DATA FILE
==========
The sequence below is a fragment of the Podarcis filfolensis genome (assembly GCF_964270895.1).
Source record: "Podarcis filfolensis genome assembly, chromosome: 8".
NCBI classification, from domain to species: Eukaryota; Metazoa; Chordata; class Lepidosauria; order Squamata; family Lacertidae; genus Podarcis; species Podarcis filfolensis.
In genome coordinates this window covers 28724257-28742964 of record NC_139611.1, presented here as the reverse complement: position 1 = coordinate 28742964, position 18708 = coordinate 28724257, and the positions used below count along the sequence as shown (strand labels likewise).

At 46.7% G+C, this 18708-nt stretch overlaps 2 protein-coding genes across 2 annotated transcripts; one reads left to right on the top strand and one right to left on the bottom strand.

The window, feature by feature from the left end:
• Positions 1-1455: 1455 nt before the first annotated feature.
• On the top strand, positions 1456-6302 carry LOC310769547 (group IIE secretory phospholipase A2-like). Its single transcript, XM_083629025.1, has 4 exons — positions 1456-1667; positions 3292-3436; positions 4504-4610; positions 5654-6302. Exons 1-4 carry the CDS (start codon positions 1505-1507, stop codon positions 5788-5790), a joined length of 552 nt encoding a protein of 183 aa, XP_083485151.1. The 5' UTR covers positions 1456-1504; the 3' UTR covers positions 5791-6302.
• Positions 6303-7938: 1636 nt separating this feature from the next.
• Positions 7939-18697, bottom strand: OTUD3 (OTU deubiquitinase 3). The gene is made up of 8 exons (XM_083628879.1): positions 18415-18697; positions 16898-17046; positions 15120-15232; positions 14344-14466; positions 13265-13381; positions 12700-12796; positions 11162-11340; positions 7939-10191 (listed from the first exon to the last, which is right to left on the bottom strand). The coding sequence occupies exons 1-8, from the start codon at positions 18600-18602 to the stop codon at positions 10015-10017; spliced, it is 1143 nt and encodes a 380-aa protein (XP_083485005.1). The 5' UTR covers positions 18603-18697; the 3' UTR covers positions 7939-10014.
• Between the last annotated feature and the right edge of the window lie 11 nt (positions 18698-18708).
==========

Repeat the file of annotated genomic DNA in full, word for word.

The sequence below is a fragment of the Podarcis filfolensis genome (assembly GCF_964270895.1).
Source record: "Podarcis filfolensis genome assembly, chromosome: 8".
NCBI classification, from domain to species: Eukaryota; Metazoa; Chordata; class Lepidosauria; order Squamata; family Lacertidae; genus Podarcis; species Podarcis filfolensis.
In genome coordinates this window covers 28724257-28742964 of record NC_139611.1, presented here as the reverse complement: position 1 = coordinate 28742964, position 18708 = coordinate 28724257, and the positions used below count along the sequence as shown (strand labels likewise).

At 46.7% G+C, this 18708-nt stretch overlaps 2 protein-coding genes across 2 annotated transcripts; one reads left to right on the top strand and one right to left on the bottom strand.

The window, feature by feature from the left end:
• Positions 1-1455: 1455 nt before the first annotated feature.
• On the top strand, positions 1456-6302 carry LOC310769547 (group IIE secretory phospholipase A2-like). Its single transcript, XM_083629025.1, has 4 exons — positions 1456-1667; positions 3292-3436; positions 4504-4610; positions 5654-6302. Exons 1-4 carry the CDS (start codon positions 1505-1507, stop codon positions 5788-5790), a joined length of 552 nt encoding a protein of 183 aa, XP_083485151.1. The 5' UTR covers positions 1456-1504; the 3' UTR covers positions 5791-6302.
• Positions 6303-7938: 1636 nt separating this feature from the next.
• Positions 7939-18697, bottom strand: OTUD3 (OTU deubiquitinase 3). The gene is made up of 8 exons (XM_083628879.1): positions 18415-18697; positions 16898-17046; positions 15120-15232; positions 14344-14466; positions 13265-13381; positions 12700-12796; positions 11162-11340; positions 7939-10191 (listed from the first exon to the last, which is right to left on the bottom strand). The coding sequence occupies exons 1-8, from the start codon at positions 18600-18602 to the stop codon at positions 10015-10017; spliced, it is 1143 nt and encodes a 380-aa protein (XP_083485005.1). The 5' UTR covers positions 18603-18697; the 3' UTR covers positions 7939-10014.
• Between the last annotated feature and the right edge of the window lie 11 nt (positions 18698-18708).